Prosecution closes its case in Gareth Hutch murder trial; mobile phone records ruled admissible

Gareth Hutch

By Alison O'Riordan

The prosecution in the Special Criminal Court trial of three Dubliners accused of murdering Gareth Hutch has closed its case today.

The three-judge court has also ruled that mobile phone records are admissible as evidence in the trial.

Mr Hutch (36), nephew of Gerry "the monk" Hutch was shot dead as he was getting into his car outside Avondale House flats on North Cumberland Street in Dublin on the morning of May 24, 2016. He died as a result of four gunshot injuries.

The prosecution contend that Jonathan Keogh (32) threatened to kill Mr Hutch the evening before the shooting, that Thomas Fox (31) and Regina Keogh (41) were instrumental in planning the murder, and Mr Keogh and another man, Mr AB, were the shooters.

Mr Fox with an address at Rutland Court, Dublin 1, Ms Keogh from Avondale House, Cumberland Street North, Dublin 1 and Mr Keogh of Gloucester Place, Dublin 1, have pleaded not guilty to murdering Mr Hutch.

Mr Fox has also denied unlawfully possessing a Makarov 9 mm handgun on May 23, 2016 at the same place.

Prosecution counsel Paul Burns SC told Mr Justice Tony Hunt, presiding, sitting with Judge Patricia Ryan and Judge Michael Walsh that the prosecution had concluded giving evidence.

Defence barristers for each of the accused said they had no applications to make to the non-jury court.

Earlier, the court ruled that mobile phone records were admissible as evidence in the trial. Mr Justice Hunt said the court did not have “anything reduced to writing” today but it was his intention to provide reasons for their finding later in the week.

Last week the court embarked on a “voir dire” or trial within a trial relating to the mobile phone evidence.

The State sought to admit mobile phone records associated with the three accused, as well as a "Mr AB", who is not before the courts. It is part of the State’s case that phones identified by gardaí in their investigation can be shown to have "pinged" off phone masts at relevant times and in relevant locations.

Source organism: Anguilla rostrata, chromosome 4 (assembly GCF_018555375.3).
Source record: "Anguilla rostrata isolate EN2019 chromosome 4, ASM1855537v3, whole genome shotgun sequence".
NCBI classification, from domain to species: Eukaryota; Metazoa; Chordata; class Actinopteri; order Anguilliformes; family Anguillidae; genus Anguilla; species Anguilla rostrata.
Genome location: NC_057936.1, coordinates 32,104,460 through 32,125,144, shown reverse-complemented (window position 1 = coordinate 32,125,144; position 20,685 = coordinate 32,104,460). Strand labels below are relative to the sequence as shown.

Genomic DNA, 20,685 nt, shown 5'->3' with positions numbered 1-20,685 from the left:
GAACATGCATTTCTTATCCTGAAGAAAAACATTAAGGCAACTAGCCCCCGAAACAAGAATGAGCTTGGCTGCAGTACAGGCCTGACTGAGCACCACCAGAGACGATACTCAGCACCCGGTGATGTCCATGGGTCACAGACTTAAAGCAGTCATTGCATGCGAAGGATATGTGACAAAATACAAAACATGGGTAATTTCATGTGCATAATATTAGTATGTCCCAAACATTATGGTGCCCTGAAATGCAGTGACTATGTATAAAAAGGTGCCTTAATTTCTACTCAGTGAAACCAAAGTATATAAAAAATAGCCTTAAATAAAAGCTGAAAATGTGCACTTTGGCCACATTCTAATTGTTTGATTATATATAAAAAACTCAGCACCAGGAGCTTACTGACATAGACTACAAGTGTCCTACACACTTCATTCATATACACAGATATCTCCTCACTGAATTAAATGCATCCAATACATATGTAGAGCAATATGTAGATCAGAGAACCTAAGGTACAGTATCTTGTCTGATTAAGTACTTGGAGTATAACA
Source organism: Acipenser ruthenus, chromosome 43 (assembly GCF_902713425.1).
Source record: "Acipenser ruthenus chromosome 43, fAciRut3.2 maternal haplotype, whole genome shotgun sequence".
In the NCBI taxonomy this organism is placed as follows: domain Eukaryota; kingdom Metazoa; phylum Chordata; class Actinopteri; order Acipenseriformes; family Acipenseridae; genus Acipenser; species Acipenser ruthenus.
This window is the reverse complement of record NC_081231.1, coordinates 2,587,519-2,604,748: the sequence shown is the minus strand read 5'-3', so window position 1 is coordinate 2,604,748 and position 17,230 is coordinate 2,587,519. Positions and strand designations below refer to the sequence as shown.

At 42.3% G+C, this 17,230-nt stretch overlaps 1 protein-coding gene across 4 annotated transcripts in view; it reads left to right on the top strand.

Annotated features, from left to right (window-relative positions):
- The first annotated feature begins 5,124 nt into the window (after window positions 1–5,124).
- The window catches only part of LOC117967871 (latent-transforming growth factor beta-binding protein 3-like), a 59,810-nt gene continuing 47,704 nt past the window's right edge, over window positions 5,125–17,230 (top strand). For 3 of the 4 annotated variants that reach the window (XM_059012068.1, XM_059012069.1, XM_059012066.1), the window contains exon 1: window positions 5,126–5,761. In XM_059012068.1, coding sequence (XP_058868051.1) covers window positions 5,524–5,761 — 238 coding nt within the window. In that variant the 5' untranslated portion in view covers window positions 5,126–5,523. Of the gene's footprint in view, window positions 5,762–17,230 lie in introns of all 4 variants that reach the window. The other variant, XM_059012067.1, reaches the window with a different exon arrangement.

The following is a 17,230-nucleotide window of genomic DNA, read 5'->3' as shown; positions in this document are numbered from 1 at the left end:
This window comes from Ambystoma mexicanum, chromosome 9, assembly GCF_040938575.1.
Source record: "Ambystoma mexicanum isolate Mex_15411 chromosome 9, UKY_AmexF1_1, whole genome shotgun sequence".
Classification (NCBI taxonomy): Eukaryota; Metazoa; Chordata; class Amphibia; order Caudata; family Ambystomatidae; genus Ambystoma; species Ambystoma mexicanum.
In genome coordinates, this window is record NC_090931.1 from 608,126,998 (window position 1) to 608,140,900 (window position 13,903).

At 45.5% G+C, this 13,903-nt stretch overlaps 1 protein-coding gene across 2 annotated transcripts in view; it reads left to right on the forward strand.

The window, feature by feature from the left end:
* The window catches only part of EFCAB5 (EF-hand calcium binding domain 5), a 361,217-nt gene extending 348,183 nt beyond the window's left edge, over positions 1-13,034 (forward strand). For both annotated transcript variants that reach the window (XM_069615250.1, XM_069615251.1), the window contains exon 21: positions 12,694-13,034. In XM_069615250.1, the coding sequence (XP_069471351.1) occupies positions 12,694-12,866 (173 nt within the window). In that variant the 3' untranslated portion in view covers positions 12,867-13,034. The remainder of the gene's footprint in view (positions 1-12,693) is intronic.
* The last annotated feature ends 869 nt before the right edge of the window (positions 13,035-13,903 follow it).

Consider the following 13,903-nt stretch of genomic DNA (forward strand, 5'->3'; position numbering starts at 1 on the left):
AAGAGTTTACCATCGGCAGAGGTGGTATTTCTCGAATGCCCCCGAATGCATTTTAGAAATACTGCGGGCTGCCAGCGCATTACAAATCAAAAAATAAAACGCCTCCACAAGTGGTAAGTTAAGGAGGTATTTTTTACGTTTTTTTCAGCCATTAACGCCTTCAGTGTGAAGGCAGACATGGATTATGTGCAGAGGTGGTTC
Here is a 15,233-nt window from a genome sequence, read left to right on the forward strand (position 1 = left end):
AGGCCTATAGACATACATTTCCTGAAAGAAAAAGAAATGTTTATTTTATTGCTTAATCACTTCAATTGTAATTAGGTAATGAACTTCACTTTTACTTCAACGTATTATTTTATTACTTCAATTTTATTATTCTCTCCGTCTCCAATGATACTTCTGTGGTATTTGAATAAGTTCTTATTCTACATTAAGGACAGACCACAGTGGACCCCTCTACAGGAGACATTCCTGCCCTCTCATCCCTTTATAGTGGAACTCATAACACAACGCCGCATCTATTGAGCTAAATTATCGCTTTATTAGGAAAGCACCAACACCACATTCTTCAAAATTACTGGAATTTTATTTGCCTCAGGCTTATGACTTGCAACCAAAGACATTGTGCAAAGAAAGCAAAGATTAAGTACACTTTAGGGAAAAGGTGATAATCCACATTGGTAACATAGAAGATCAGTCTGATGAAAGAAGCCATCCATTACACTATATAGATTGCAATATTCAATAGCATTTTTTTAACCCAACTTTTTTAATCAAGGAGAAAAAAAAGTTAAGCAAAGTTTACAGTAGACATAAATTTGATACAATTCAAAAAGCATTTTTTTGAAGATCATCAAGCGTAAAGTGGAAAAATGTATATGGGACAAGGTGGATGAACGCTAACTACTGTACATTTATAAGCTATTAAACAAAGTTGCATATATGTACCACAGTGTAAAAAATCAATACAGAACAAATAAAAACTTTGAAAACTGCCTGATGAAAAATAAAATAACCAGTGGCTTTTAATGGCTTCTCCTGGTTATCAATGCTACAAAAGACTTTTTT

Defence lawyers argued that mobile phone evidence should not be admissible in the trial as it breached their individual right to privacy. They said that the retention of mobile phone data and unrestricted access to it by gardaí was in contravention of EU law.

However, prosecution counsel Mr Burns said privacy was not an absolute right and no breach of privacy arose in this matter.

The court heard that gardaí made 38 requests for mobile phone records as part of their investigation into the killing.

At the opening of the trial eight weeks ago, the prosecution told the court that the killing of Mr Hutch was not a spontaneous or spur of the moment act but a “brutal and callous murder”. “It was premeditated and a significant amount of planning had gone into it,” counsel said.

The prosecution say the three co-accused each had their own part to play in bringing about the death of Mr Hutch.

During the trial, the court heard evidence from a protected witness, Mary McDonnell, who identified Mr Keogh from CCTV footage as one of the gunmen who carried out the attack on Mr Hutch. She also identified Mr Fox and Mr Keogh as the men who came into her flat the night before with two guns.

Mrs McDonnell, who is the key prosecution witness in the trial, was originally charged with withholding information but that charge was dropped and she has been given immunity from prosecution.

The prosecution contend that witness Mrs McDonnell was encouraged by her “best friend” and neighbour Regina Keogh to allow Jonathan Keogh use her flat “as a base” to wait for Mr Hutch prior to the attack.

The trial will resume on Wednesday when lawyers for the prosecution and defence are expected to make closing speeches.

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